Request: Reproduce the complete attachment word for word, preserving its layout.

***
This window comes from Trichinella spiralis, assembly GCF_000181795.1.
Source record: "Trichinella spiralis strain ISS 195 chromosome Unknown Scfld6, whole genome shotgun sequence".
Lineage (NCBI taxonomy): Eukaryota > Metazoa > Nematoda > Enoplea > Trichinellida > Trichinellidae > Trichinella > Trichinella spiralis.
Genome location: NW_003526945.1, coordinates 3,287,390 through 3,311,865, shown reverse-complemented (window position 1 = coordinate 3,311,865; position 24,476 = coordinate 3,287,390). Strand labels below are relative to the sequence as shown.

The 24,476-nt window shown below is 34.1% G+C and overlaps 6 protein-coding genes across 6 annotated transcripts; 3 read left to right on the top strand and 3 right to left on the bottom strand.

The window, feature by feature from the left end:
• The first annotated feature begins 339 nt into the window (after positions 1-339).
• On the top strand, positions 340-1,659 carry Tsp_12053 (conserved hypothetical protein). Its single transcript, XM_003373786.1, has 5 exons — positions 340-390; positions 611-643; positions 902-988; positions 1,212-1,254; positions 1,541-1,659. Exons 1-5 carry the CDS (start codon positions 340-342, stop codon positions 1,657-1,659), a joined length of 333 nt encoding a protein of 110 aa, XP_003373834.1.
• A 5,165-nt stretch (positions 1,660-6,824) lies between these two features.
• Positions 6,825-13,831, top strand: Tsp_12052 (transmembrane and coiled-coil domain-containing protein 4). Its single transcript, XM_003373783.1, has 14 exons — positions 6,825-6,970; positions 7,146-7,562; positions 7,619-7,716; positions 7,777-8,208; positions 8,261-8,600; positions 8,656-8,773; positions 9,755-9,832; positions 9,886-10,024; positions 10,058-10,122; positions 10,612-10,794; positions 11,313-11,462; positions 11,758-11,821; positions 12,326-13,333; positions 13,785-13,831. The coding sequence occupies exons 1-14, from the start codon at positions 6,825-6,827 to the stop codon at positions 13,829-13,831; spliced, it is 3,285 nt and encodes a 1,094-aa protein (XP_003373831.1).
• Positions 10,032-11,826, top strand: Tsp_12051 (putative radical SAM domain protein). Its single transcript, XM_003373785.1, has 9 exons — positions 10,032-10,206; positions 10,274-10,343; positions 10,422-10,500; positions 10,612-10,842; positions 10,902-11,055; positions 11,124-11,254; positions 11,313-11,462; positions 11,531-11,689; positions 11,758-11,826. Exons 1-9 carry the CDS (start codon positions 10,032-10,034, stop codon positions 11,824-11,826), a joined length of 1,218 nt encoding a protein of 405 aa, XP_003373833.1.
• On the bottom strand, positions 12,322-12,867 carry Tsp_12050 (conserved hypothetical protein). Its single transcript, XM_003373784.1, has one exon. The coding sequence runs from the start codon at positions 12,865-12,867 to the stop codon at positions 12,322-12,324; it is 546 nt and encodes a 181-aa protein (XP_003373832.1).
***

This window comes from Trichinella spiralis, assembly GCF_000181795.1.
Source record: "Trichinella spiralis strain ISS 195 chromosome Unknown Scfld6, whole genome shotgun sequence".
Lineage (NCBI taxonomy): Eukaryota > Metazoa > Nematoda > Enoplea > Trichinellida > Trichinellidae > Trichinella > Trichinella spiralis.
Genome location: NW_003526945.1, coordinates 3,287,390 through 3,311,865, shown reverse-complemented (window position 1 = coordinate 3,311,865; position 24,476 = coordinate 3,287,390). Strand labels below are relative to the sequence as shown.

The 24,476-nt window shown below is 34.1% G+C and overlaps 6 protein-coding genes across 6 annotated transcripts; 3 read left to right on the top strand and 3 right to left on the bottom strand.

The window, feature by feature from the left end:
• The first annotated feature begins 339 nt into the window (after positions 1-339).
• On the top strand, positions 340-1,659 carry Tsp_12053 (conserved hypothetical protein). Its single transcript, XM_003373786.1, has 5 exons — positions 340-390; positions 611-643; positions 902-988; positions 1,212-1,254; positions 1,541-1,659. Exons 1-5 carry the CDS (start codon positions 340-342, stop codon positions 1,657-1,659), a joined length of 333 nt encoding a protein of 110 aa, XP_003373834.1.
• A 5,165-nt stretch (positions 1,660-6,824) lies between these two features.
• Positions 6,825-13,831, top strand: Tsp_12052 (transmembrane and coiled-coil domain-containing protein 4). Its single transcript, XM_003373783.1, has 14 exons — positions 6,825-6,970; positions 7,146-7,562; positions 7,619-7,716; positions 7,777-8,208; positions 8,261-8,600; positions 8,656-8,773; positions 9,755-9,832; positions 9,886-10,024; positions 10,058-10,122; positions 10,612-10,794; positions 11,313-11,462; positions 11,758-11,821; positions 12,326-13,333; positions 13,785-13,831. The coding sequence occupies exons 1-14, from the start codon at positions 6,825-6,827 to the stop codon at positions 13,829-13,831; spliced, it is 3,285 nt and encodes a 1,094-aa protein (XP_003373831.1).
• Positions 10,032-11,826, top strand: Tsp_12051 (putative radical SAM domain protein). Its single transcript, XM_003373785.1, has 9 exons — positions 10,032-10,206; positions 10,274-10,343; positions 10,422-10,500; positions 10,612-10,842; positions 10,902-11,055; positions 11,124-11,254; positions 11,313-11,462; positions 11,531-11,689; positions 11,758-11,826. Exons 1-9 carry the CDS (start codon positions 10,032-10,034, stop codon positions 11,824-11,826), a joined length of 1,218 nt encoding a protein of 405 aa, XP_003373833.1.
• On the bottom strand, positions 12,322-12,867 carry Tsp_12050 (conserved hypothetical protein). Its single transcript, XM_003373784.1, has one exon. The coding sequence runs from the start codon at positions 12,865-12,867 to the stop codon at positions 12,322-12,324; it is 546 nt and encodes a 181-aa protein (XP_003373832.1).